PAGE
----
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The kids are alright at Richard Quinn
Last season Richard Quinn had Queen Elizabeth II on his front row— a historic fashion moment. So how could the 29-year-old designer top that for Spring? The answer lay close to home. Quinn invited children from schools he had gone to — Chislehurst and Sidcup grammar, St Thomas More Catholic comprehensive and Central Saint Martins — to take the best seats in the house. “At a time when real damage is occurring to arts education,” said Quinn, “I want to point to how its creative power lights the paths to our future.”
It was a serious statement of intent. And although Quinn had models walk in the vibrant florals that are his trademark, he also showed a more grown-up sensibility. His Twenties-style flapper dresses were encrusted in beads, while trousers were covered in ostrich feathers and a coat came in a patchwork of different animal prints. The beauty looks, which occasionally can distract from a collection, complimented Quinn’s designs. Hair was styled into textured waves or chic up-do’s all created by lead stylist James Pecis for Mr. Smith.
Riccardo Tisci’s capital gains
Burberry’s new creative director Riccardo Tisci came to London as a shy 17-year-old from a sheltered southern Italian family, and found himself reborn in the capital. “It’s where I learnt to become who I am,” says the 44-year-old.
With his first show for Burberry, Tisci repaid the favour to his adopted city tenfold, with a collection that ticked all the category boxes, from sportswear to suits and heritage designs.
Models walked for him who would never normally set foot on a London catwalk, from Freja Beha Erichsen, Rianne van Rompaey, Kendall Jenner and Mariacarla Boscono. His presence in the city brings a new vigour — and deeper gravitas — to its fashion week schedule.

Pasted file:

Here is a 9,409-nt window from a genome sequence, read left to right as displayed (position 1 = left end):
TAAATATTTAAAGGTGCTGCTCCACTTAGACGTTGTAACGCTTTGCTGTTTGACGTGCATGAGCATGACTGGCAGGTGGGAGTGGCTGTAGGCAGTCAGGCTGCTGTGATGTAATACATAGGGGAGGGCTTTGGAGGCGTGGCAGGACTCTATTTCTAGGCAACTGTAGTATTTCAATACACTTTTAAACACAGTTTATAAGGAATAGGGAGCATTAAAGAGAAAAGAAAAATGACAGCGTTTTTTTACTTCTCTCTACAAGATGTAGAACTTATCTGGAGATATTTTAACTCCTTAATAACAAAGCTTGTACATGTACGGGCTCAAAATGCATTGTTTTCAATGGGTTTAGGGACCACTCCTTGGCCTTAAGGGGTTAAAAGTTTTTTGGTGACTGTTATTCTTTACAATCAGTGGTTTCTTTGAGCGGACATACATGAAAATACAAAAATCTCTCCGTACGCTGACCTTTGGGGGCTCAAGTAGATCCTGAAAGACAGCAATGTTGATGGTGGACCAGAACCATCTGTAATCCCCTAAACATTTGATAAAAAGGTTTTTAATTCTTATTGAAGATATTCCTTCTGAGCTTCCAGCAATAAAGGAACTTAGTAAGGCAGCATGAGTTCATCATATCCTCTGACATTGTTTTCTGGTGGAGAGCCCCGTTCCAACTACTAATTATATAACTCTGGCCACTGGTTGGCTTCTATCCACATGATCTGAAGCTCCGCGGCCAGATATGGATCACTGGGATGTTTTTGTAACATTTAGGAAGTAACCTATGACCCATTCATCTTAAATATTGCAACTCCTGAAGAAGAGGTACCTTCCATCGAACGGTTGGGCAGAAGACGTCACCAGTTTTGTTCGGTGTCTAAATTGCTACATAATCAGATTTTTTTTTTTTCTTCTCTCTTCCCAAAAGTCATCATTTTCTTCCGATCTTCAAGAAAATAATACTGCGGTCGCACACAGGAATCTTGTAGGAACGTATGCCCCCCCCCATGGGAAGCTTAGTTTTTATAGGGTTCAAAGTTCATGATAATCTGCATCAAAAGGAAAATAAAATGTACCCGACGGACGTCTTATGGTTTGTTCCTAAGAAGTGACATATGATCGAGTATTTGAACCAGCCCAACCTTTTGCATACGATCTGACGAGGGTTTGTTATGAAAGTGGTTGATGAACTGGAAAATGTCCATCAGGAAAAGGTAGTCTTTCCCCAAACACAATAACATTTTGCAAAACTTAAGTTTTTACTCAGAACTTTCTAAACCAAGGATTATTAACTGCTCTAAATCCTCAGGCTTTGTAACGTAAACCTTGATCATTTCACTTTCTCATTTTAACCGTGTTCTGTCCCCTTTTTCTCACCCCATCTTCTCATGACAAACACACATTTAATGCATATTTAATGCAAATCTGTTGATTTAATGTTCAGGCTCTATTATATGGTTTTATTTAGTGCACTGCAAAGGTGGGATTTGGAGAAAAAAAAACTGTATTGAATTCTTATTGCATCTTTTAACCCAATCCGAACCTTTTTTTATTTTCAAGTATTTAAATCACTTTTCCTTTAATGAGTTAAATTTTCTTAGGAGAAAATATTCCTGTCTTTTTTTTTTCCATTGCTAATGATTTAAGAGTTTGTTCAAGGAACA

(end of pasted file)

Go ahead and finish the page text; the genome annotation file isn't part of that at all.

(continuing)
Animal attraction at Christopher Kane
Last season, Kane focused on his favourite subject: sex. For his AW18 collection, he sent models down the runway in sheer red lace dresses and feather-necked silk camisoles emblazoned with Chris Foss’s illustrations from The Joy of Sex.
For Spring, he developed the theme further, turning to the animal kingdom for inspiration. His tongue-in-cheek designs featured praying mantises locked in acts of “sexual cannibalism” and leopards tussling alongside the word “foreplay”.
Cross-dressing at Erdem
Gender fluidity has been a buzzword in fashion for a few seasons now. But in the hands of Erdem Moralioglu it took on another texture entirely. Following a house move to Bloomsbury, he had been struck by the plaque honouring Victorian “sisters” Stella and Fanny, the early gay-rights advocates and cross-dressers Frederick Park and Ernest Boulton, who were arrested for gross indecency in 1870 and fought a highly public court case to be acquitted of the charge.
That discovery led Moralioglu to the National Portrait Gallery, where he studied the case further. And his SS19 was an homage to the male and female cross-dressers of the age.
Masculine tailoring, Edwardian slippers, double-breasted blazers and suiting were tempered with flamboyant florals and frills.
Sumptuous lace dresses clasped high on the neck and swept along the floor, a puffed sleeve was in-set on the arm. The clothes were boldly theatrical for a designer who is best known for his softly feminine dresses.
There were “punky” notes, also — a neon glove in nappa leather buttoned up to the elbow, and looks were shot with bolts of bright silk. Many of the models wore a wide-brimmed hat — like an exploded boater — with a black lace veil. Hats have been a feature of the SS19 shows; why? For Moralioglu, the hat obscures identity — another way to conceal one’s real self. Whatever else, it’s an excellent solution for a bad hair day.
Chinese spice and everything nice at Simone Rocha
For SS19 Spring, Simone Rocha looked east, taking inspiration from qingming (a Chinese festival in which families honour their ancestors) and 18th-century chinoiserie, and west, to her family home in Ireland, and the ritual of Sunday Best.